"Let books be your dining table, / And you shall be full of delights. / Let them be your
And you shall sleep restful nights" (St. Ephraim the Syrian).

Monday, March 30, 2015

Canon Law and Episcopal Authority

I recently attended a colloquium with Judge Michael Talbot, chief justice of the Michigan Court of Appeals and also the chairman of the Review Board for the Archdiocese of Detroit. He gave utterly fascinating insights into how, as a civil lawyer in private practice and then a judge in Michigan for decades, he had to learn a radically different legal culture when he entered the world of canon law and began dealing with ecclesiastical organs and tribunals attempting to root out clerical sexual abuse. The differences he discussed were very considerable--sometimes a cause for wonder, sometimes a cause for despair. But fascinating nonetheless.

In our discussion, I raised with him some of the early canons about clerical abuses, and their complete intolerance for any of this activity (even consensual activity). He noted that unlike Anglo-American law, canon law does not have a healthy doctrine of stare decesis and thus legal precedent does not carry the same weight. As a result, earlier canons can safely be ignored. As I was reflecting on this, it occurred to me that this may well be because canon law is concerned above all with the salvation of souls, and thus there are substantial theological reasons behind this different legal culture.

But this is not to say that precedent is irrelevant, or past canons carry no weight. No Eastern Christian would say that. But what weight should they have? Which canons are still important today, and which can safely be left behind? A new book, set for release this summer, will help us grapple anew with old canons still of enormous relevance to Orthodox-Catholic relations and the vexed question of the papacy. Did the papacy ever function as an "appellate court" as it were in the early Church, hearing cases from patriarchates and dioceses unable to resolve them independently? That question has long needed more consideration, and in Christopher Stephens, Canon Law and Episcopal Authority: The Canons of Antioch and Serdica (Oxford, 2015) it should at long last get it.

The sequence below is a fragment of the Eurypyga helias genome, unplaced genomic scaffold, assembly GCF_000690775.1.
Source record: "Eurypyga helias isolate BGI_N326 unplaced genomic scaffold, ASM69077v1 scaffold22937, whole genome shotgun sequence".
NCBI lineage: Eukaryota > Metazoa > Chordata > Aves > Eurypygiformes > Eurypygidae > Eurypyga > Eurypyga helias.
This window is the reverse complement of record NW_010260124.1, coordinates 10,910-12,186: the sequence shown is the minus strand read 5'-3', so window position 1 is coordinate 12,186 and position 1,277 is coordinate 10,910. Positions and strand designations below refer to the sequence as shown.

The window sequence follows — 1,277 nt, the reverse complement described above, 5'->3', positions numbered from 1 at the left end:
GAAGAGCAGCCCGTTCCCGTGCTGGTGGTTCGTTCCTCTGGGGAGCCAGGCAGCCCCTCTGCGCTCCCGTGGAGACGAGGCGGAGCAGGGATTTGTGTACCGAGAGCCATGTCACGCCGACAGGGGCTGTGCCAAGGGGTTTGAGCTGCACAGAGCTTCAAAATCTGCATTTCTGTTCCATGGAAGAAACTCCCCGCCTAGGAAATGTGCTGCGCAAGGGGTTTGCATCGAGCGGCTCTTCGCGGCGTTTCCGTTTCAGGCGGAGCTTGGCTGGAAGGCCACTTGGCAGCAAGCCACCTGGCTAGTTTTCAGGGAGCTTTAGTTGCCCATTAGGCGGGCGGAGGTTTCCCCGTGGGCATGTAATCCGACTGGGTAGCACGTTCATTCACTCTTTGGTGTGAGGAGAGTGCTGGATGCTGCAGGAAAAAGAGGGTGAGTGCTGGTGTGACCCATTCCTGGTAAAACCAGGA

About this book we are told:
Christopher Stephens focuses on canon law as the starting point for a new interpretation of divisions between East and West in the Church after the death of Constantine the Great. He challenges the common assumption that bishops split between "Nicenes" and "non-Nicenes," "Arians" or "Eusebians." Instead, he argues that questions of doctrine took second place to disputes about the status of individual bishops and broader issues of the role of ecclesiastical councils, the nature of episcopal authority, and in particular the supremacy of the bishop of Rome.

Canon law allows the author to offer a fresh understanding of the purposes of councils in the East after 337, particularly the famed Dedication Council of 341 and the western meeting of the council of Serdica and the canon law written there, which elevated the bishop of Rome to an authority above all other bishops. Investigating the laws they wrote, the author describes the power struggles taking place in the years following 337 as bishops sought to elevate their status and grasp the opportunity for the absolute form of leadership Constantine had embodied.

Combining a close study of the laws and events of this period with broader reflections on the nature of power and authority in the Church and the increasingly important role of canon law, the book offers a fresh narrative of one of the most significant periods in the development of the Church as an institution and of the bishop as a leader.

Part One: The Canons of Antioch
1. The Canons of Antioch and the Dedication Council
2. The Canons of Antioch in Context
Part Two: Antioch and Serdica
3. The Dedication Council
4. Serdica, Rome, and the Response to Antioch
Part Three: Canon Law and Episcopal Authority
5. Law, Authority, and Power
6. Constantine, Control and Canon Law

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